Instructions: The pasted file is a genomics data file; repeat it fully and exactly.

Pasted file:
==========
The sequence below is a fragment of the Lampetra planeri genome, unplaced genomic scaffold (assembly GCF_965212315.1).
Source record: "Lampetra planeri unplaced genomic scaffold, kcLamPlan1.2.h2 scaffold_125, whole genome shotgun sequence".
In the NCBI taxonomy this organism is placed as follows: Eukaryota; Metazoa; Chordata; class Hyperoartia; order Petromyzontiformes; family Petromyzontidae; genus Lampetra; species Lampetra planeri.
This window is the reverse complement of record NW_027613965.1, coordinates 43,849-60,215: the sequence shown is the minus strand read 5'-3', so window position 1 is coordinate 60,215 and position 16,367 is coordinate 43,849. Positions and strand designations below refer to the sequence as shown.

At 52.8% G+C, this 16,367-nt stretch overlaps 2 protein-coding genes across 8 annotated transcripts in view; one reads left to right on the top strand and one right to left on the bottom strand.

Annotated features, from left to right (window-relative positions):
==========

The sequence below is a fragment of the Lampetra planeri genome, unplaced genomic scaffold (assembly GCF_965212315.1).
Source record: "Lampetra planeri unplaced genomic scaffold, kcLamPlan1.2.h2 scaffold_125, whole genome shotgun sequence".
In the NCBI taxonomy this organism is placed as follows: Eukaryota; Metazoa; Chordata; class Hyperoartia; order Petromyzontiformes; family Petromyzontidae; genus Lampetra; species Lampetra planeri.
This window is the reverse complement of record NW_027613965.1, coordinates 43,849-60,215: the sequence shown is the minus strand read 5'-3', so window position 1 is coordinate 60,215 and position 16,367 is coordinate 43,849. Positions and strand designations below refer to the sequence as shown.

At 52.8% G+C, this 16,367-nt stretch overlaps 2 protein-coding genes across 8 annotated transcripts in view; one reads left to right on the top strand and one right to left on the bottom strand.

Annotated features, from left to right (window-relative positions):